Dollar Snaps Back
Overview: The idea that a US-China trade deal is proving more elusive than the agreement in principle on October 11 implied is being seized upon to spur what we suspect is an overdue round of profit-taking in global equities. The MSCI Asia Pacific Index snapped a three-advance, with over 1% declines in South Korea and Australia. Europe's Dow Jones Stoxx 600 set new multiyear highs yesterday before reversing lower and is extending the losses today, threatening the 20-day moving average for the first time in a month. US shares are trading heavily, and the gap (~3098.2-3104.6) created by last Friday's sharply higher opening may draw prices today. Benchmark 10-year yields are three-to-five basis points lower. Consider that the 10-year US Treasury yield peaked on November 7, near 1.97%. Today, it tested 1.72%. The dollar is firm, rising against most of the major and emerging market currencies with the Japanese yen the main exception. The JP Morgan Emerging Market Currency Index is lower for the third consecutive session. Gold is edging higher for the sixth session of the past seven. Oil broke lower out of its consolidative range yesterday amid trade worries and an unexpectedly large rise in the US API inventory estimate (~5 mln barrels), and the 3.1% drop in WTI for January delivery was the largest in seven weeks. There was some follow-through selling of Brent and WTI today, but prices appear to be trying to stabilize.
The People's Bank of China cut the one-year and five-year Loan Prime Rate by five basis points to 4.15% and 4.60%, respectively. This follows recent cuts of the same size in the Medium-Term lending facility and the seven-day repo rate. The signaling effect of the moves may be more important than the increased demand for borrowing or the actual stimulative impact.
Australia announced it was fast-tracking a $3.8 bln infrastructure bill. The government is essentially bringing forward some of the A$100 bln decade-long program promised in the recent campaign. The recently disappointing jobs report with the cash rate at record lows boosted calls for fiscal support. Separately, the Australian stock market posted its largest loss (~1.3%) in seven weeks, led by the banking sector after Westpac was accused of violating money laundering and terrorism financing laws.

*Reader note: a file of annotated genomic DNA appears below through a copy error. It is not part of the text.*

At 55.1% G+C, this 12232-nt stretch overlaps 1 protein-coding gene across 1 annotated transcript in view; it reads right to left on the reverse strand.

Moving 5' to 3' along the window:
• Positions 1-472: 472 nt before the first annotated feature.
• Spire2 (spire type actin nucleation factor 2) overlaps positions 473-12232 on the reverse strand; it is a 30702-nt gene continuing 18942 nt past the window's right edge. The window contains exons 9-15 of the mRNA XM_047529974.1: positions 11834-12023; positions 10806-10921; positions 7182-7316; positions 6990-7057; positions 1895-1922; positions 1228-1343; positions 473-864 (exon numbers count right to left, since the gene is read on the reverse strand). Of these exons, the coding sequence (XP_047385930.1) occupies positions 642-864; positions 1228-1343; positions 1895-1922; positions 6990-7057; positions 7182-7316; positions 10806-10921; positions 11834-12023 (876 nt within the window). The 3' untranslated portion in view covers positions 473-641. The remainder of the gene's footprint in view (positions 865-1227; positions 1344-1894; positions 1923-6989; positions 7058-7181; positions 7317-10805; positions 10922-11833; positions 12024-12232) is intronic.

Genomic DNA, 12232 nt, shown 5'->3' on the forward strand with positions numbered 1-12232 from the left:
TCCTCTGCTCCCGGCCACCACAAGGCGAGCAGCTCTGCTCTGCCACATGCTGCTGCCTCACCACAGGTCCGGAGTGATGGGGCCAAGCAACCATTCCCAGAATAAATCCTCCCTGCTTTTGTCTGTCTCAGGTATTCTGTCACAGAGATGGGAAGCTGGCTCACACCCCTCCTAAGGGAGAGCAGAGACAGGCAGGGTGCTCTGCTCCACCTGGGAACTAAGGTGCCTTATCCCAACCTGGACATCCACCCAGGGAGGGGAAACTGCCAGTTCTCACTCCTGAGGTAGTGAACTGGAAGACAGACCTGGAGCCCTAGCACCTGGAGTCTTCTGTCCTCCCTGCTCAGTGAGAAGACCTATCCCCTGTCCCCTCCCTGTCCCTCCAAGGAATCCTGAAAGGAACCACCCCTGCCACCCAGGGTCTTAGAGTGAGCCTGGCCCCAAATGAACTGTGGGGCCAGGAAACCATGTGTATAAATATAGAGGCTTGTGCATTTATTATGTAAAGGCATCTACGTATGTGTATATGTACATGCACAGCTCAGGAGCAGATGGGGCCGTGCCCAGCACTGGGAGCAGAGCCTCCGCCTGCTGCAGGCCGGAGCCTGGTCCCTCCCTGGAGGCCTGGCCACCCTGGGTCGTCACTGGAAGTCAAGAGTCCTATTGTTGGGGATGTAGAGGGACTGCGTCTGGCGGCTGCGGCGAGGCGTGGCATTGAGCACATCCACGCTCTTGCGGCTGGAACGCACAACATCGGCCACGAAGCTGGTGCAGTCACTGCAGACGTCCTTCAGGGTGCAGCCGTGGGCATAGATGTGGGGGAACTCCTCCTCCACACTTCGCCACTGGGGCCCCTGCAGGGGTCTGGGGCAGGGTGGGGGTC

Japan's October trade figures disappointed. Exports were off 9.2% from a year ago, the most in three years. It is the 11th consecutive decline, and it was larger than economists projected. Imports held back by the typhoon and the sales tax increase, fell 14.8% year-over-year. The net result was to push the balance back into surplus for the first time in four months, though on a seasonally adjusted basis, it remained in deficit. Separately, as we try to assess the region, we note that Taiwan's October export orders were off 3.5% year-over-year, which reflected sequential improvement and more than expected. Europe was the only region that Taiwan boosted exports year-over-year in October and its exports slightly more to Europe than to China (including Hong Kong).
After poking through JPY109 at the start of the week, the dollar is making new lows for the week today near JPY108.35. Last week's low was about JPY108.25. There is an option for around $625 mln at JPY108.50 that expires today and another for $1.1 bln there that expires tomorrow. Weaker equities and lower yields are associated with a stronger yen. The Australian posted an outside up day yesterday by trading on both sides of Monday's range and closing above Monday's high. However, there has been no follow-through buying, and an inside day is being recorded. It is holding above $0.6800 so far today. A large option (A$525) at $0.6850 rolls off today, and an even larger one (A$1.1 bln) expires there tomorrow. The US dollar has edged higher against the Chinese yuan for the third consecutive session. It is the longest advancing streak since early September.
A YouGov poll after yesterday's debate put it at a virtual draw of 51% to 49% favoring Johnson. The reviews suggested that Johnson did better in the first half and Corbyn in the second. It seems unlikely that the debate materially changed the outcome of next month's election. The key is not whether the Tories get more votes than Labour, but does it secure a majority? If not, Brexit and the January 31 deadline are up in the air.